Freshwater Shrimp: Can They Catch Ich?

Freshwater Shrimp: Can They Catch Ich?

Ichthyophthirus multifiliis, or what is more commonly referred to as ich, is a very small, white, freshwater parasite that attaches to fish. It is extremely common, and fish in aquariums can be especially vulnerable to it as if one fish gets ich, it can very quickly spread to all the others in the tank. Luckily, ich is a treatable parasite, but if you do not catch it fast enough or treat it properly, it can cause your fish to get really sick, and it can even turn fatal in a relatively short period of time. There are people who have lost entire tanks of fish to ich because they did not know how to identify or treat it.

Can Freshwater Shrimp catch ich? Shrimp will not become sick if there is ich in a freshwater system, but new shrimp can carry ich tomonts, eggs, into your fresh water system at home, thereby infecting your fish. It is important to examine your shrimp carefully to make sure they are not carrying ich on their exterior.

How Can You Tell if Your Shrimp Are Carrying Ich

As stated above, shrimp can not get sick because of ich or die because of ich, so if you have a tank that is entirely freshwater shrimp, you do not need to worry too much about it. However, often people have shrimp and fish in the same tank or aquarium, and that is when you can run into some problems. Ich tomonts, which is the proper term for ich eggs, can attach to any surface. It can attach to glass, pebbles in the aquarium, decorations in the tank, and new freshwater shrimp that you are bringing in. For this reason, you need to check everything that you bring in to your tank from another tank or from someplace else for ich.

How do you check your shrimp for ich? Well, since ich cannot survive off of shrimp, you are only looking for the eggs. Ich eggs are very small, white dots or bumps that tend to appear all over whatever surface they are attached to, though in the early stages, there may only be a couple, so make sure you look closely. It is also a good idea to ask whoever you got the shrimp from if they have had any problems with ich in the past, as that will help you assess their risk level. Keep in mind that some breeders may not be completely transparent about this.

If you find evidence of ich on your freshwater shrimp or have a concern that they are carrying eggs despite the fact that you cannot find any, it is a good idea to treat them before you put them in the tank with the rest of your fish because it will very quickly infect your whole tank and make your fish sick.

A lot of the chemicals that are used to treat ich in a fish tank can be dangerous to invertebrates like shrimp, so the safest method for treating your shrimp is to quarantine them after you get them. Sometimes, ich will complete its life cycle and die off without a host within seven days, but it can take up to seventy-two days. For this reason, after you get your shrimp, unless you are absolutely positive they do not have ich, it is a good idea to quarantine them in a separate tank for at least sixty full days before introducing them to the tank you will keep them in permanently.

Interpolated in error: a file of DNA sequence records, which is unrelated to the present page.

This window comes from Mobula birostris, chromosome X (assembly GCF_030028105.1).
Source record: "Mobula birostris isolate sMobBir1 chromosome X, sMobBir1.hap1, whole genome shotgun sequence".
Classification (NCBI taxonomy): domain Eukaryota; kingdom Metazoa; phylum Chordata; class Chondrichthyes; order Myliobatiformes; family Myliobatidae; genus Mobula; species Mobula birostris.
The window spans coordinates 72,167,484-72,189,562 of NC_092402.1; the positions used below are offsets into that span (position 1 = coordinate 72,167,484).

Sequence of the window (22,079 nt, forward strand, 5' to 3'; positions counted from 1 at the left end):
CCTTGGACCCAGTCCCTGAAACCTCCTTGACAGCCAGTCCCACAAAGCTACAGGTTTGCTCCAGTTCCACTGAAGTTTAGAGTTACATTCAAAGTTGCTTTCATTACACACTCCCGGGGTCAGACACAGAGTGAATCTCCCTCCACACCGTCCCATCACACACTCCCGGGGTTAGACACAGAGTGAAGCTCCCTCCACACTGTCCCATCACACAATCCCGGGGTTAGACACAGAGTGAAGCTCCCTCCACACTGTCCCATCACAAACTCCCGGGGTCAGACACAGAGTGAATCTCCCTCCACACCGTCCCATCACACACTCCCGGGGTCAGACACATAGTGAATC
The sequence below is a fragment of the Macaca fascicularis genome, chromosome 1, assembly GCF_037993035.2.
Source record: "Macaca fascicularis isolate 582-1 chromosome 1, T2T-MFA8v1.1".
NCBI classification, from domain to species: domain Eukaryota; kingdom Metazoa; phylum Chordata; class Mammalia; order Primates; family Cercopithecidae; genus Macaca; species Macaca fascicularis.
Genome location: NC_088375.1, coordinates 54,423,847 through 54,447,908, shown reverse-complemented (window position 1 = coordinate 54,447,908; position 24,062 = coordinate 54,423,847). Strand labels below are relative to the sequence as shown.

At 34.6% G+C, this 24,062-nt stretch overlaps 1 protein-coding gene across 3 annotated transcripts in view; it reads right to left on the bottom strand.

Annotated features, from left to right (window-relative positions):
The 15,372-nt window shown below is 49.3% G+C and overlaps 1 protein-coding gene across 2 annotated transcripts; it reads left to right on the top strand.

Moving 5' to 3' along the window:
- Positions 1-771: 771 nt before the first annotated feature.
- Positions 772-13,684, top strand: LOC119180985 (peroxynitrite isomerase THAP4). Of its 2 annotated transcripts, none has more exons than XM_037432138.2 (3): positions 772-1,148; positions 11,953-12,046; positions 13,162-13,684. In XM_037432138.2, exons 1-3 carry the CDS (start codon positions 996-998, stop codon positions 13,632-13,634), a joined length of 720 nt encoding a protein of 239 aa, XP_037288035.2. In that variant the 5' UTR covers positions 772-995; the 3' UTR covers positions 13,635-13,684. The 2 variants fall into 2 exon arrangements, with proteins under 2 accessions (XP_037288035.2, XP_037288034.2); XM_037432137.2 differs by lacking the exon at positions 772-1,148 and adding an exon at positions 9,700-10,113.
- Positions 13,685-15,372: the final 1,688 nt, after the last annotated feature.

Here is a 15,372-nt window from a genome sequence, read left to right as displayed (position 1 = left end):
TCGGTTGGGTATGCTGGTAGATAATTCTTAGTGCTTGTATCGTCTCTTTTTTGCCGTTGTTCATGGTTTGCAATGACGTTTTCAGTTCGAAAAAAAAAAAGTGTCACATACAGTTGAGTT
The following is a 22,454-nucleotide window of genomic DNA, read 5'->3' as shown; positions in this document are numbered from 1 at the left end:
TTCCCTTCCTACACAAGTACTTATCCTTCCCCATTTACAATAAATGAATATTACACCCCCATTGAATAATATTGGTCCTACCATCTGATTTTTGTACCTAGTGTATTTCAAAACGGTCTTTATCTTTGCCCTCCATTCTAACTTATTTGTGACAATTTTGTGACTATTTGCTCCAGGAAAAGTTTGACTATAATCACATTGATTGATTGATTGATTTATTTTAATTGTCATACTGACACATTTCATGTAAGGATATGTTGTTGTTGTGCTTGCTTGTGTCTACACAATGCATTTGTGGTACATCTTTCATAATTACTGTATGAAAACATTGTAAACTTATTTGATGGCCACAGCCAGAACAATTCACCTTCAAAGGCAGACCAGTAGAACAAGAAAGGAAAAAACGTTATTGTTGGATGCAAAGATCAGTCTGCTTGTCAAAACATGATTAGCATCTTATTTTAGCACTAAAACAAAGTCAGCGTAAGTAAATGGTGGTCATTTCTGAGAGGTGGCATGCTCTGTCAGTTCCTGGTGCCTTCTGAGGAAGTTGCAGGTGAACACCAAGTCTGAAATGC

What to Do If Your Shrimp Gives Your Fish Ich

So what happens if you do not catch it and your new shrimp bring ich into your tank? Well, in your tank, there are a few signs to look out for, first being the eggs. You can also look for other symptoms of ich such as spots on their skin that might be slightly raised, trying to scratch against objects in the tank, gasping at the top of the tank for air, and clamped fins. As soon as you notice that there is ich in the tank, you need to start treating them for ich.

If you do find that there is ich in your tank (it can take up to 24 hours to confirm the diagnosis), you can go to the store and buy Ich-X, which is an ich treatment that is safe for both fish and shrimp as well as other things like snails and plants that might be in your tank. You should follow the directions on the bottle to figure out how much you need to put in your tank to treat the ich. After you put it in the tank, wait twenty-four hours, change a third of the water, and retreat the tank. You should continue this pattern every twenty-four hours until you do not see any more signs of ich in your tank plus one extra day. This should completely rid your fish of ich, but depending on how bad the infection was, you may need to now treat your fish for other injuries and infections.

Remember that after an ich infection in your tank, you should not add any new fish for a while as if there is ich on your new fish, your current fish are at greater risk because their immune system will be weaker than usual which means the infection will probably be worse for them this time.

Conclusion

The good news is that your shrimp are completely safe from the harmful affects of fish. The bad news is, new shrimp have the potential of infecting your tank and the ich will hurt your fish. However, if you follow the above directions you and your fish should be perfectly fine because ich is very treatable if done early and done right. Just make sure to check your new shrimp, treat or quarantine them if necessary, and treat your tank as soon as you notice any signs of ich developing .

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